The judges pressed him to provide a standard wherein a gag order would be acceptable.
Mr. Sauer argued for evidence there was a “clear and present danger,” and said the “substantial likelihood” failed to meet that standard, but neither applied in this case. He said he could find no cases that target something in between these two standards.
“Clear and present danger” is a balancing test, not a mechanical standard, based on recent U.S. Supreme Court rulings, the judges pushed back. They said the difference was essentially whether participants and outsiders in a case need to meet the same standard.
“What speech would be … captured that isn’t already illegal?” a judge asked. Mr. Sauer said he could not think of an example. “You can make one up.”
Judges rejected the argument that political speech was enough of a standard to protect President Trump’s speech, saying it needed to be balanced against the court’s interest of protecting the trial process.
Judges pointed to the fact that prosecutors had already established a pattern, or dynamic, where President Trump makes posts, and threats follow. Mr. Sauer argued against that as applicable evidence that would support a gag order, and said it in fact suggested one wasn’t necessary.
“It is undisputed that President Trump has been posting about this case almost incessantly since it was filed and they haven’t come forward with a single threat that was arguably inspired by any of this,” Mr. Sauer said.
One of the judges pointed to a threatening message the special counsel’s office received, and Mr. Sauer said it was from an unemployed individual who does not follow social media but watches the news all day.
“As this trial approaches, the atmosphere is going to be increasingly intense. Why does the district court have to wait and see and wait for threats to come, rather than take a proactive approach?” Judge Garcia asked, prompting Mr. Sauer to repeat his argument.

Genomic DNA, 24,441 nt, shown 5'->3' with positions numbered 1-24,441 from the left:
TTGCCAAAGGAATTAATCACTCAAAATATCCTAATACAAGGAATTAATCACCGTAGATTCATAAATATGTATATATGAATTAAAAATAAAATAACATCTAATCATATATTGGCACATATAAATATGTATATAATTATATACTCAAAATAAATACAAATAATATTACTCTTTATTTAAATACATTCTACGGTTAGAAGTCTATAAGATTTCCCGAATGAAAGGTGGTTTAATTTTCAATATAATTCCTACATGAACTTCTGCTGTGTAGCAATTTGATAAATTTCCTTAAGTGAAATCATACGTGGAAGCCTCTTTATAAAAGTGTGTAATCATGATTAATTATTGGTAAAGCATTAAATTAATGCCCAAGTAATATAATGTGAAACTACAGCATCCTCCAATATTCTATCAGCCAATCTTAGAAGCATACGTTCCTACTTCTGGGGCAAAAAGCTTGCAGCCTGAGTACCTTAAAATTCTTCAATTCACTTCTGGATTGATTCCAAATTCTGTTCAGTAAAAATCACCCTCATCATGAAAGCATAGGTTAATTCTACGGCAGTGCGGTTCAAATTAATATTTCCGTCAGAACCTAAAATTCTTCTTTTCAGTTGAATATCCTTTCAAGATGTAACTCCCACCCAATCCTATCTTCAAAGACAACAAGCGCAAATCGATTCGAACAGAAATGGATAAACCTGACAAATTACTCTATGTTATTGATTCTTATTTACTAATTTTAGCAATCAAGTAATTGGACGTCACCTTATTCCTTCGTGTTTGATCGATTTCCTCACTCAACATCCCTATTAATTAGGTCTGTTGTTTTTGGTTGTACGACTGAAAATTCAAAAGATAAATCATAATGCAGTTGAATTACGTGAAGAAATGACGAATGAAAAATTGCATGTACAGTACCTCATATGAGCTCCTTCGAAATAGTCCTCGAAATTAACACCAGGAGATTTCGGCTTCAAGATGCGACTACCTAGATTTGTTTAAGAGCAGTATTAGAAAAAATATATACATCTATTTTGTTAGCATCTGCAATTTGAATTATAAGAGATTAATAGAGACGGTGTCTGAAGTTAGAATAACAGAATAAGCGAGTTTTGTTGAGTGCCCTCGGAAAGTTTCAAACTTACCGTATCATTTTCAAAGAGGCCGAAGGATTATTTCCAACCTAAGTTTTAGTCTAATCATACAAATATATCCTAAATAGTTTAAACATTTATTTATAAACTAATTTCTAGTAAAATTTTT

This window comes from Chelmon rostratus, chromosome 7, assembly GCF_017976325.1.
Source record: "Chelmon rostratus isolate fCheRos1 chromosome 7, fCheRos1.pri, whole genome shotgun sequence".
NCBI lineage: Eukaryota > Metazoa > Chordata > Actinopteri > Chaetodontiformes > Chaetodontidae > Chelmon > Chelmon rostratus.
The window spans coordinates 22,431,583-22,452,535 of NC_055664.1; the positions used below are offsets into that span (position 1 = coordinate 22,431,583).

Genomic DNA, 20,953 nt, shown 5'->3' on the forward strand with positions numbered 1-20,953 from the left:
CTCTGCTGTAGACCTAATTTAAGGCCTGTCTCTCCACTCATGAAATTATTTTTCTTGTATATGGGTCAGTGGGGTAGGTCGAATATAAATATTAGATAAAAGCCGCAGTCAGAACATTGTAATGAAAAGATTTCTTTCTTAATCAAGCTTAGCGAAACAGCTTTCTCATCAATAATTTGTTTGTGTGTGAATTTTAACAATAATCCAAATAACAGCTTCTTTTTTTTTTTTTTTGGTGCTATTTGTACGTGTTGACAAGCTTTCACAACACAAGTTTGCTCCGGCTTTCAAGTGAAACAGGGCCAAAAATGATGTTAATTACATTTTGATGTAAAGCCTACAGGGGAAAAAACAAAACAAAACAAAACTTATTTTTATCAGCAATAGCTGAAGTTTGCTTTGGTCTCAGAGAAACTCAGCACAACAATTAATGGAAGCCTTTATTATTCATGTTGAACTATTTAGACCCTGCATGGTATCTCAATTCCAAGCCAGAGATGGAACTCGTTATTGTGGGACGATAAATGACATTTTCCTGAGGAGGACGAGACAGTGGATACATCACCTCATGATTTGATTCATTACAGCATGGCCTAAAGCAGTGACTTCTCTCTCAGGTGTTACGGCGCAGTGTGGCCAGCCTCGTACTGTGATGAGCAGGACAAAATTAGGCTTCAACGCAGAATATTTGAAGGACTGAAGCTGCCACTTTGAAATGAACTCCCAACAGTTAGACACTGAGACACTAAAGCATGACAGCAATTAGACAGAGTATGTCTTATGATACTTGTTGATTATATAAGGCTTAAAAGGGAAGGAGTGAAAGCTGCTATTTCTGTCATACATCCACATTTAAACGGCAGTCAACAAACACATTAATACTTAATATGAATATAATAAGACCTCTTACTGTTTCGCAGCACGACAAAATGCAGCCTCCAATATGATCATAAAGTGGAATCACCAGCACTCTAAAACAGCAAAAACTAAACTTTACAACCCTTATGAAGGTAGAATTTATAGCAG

Court Needs Applicable Test
A judge pointed to the conditions of release President Trump signed, which the district court had found was not enough when it issued the gag order. The conditions prevent President Trump from speaking to potential witnesses himself, and the judge asked Mr. Sauer whether a phone call from President Trump to a witness, which was political in nature, would pass or fail his test. He said it would clearly violate the conditions.
“If he gets up on stage, or social media, and says that exact same thing, ‘Ms. X, a public figure, is being bothered by this prosecutor. People who are loyal, honest patriots don’t talk to the government,'” the judge said. “To be clear, this is a hypothetical question … does punishing that … violate the First Amendment?”
She suggested it was equivalent.
“Doesn’t that have to be your answer?” the judge said. “Clearly he has no entitlement to do publicly what is well established he could not do one-on-one to that witness.” She revisited this hypothetical several times.
Mr. Sauer said case rulings that prohibited trying the case in the court of public opinion had all been targeting potential influencing of the jury pool, which the district court had rejected as rationale for the gag order in this particular case.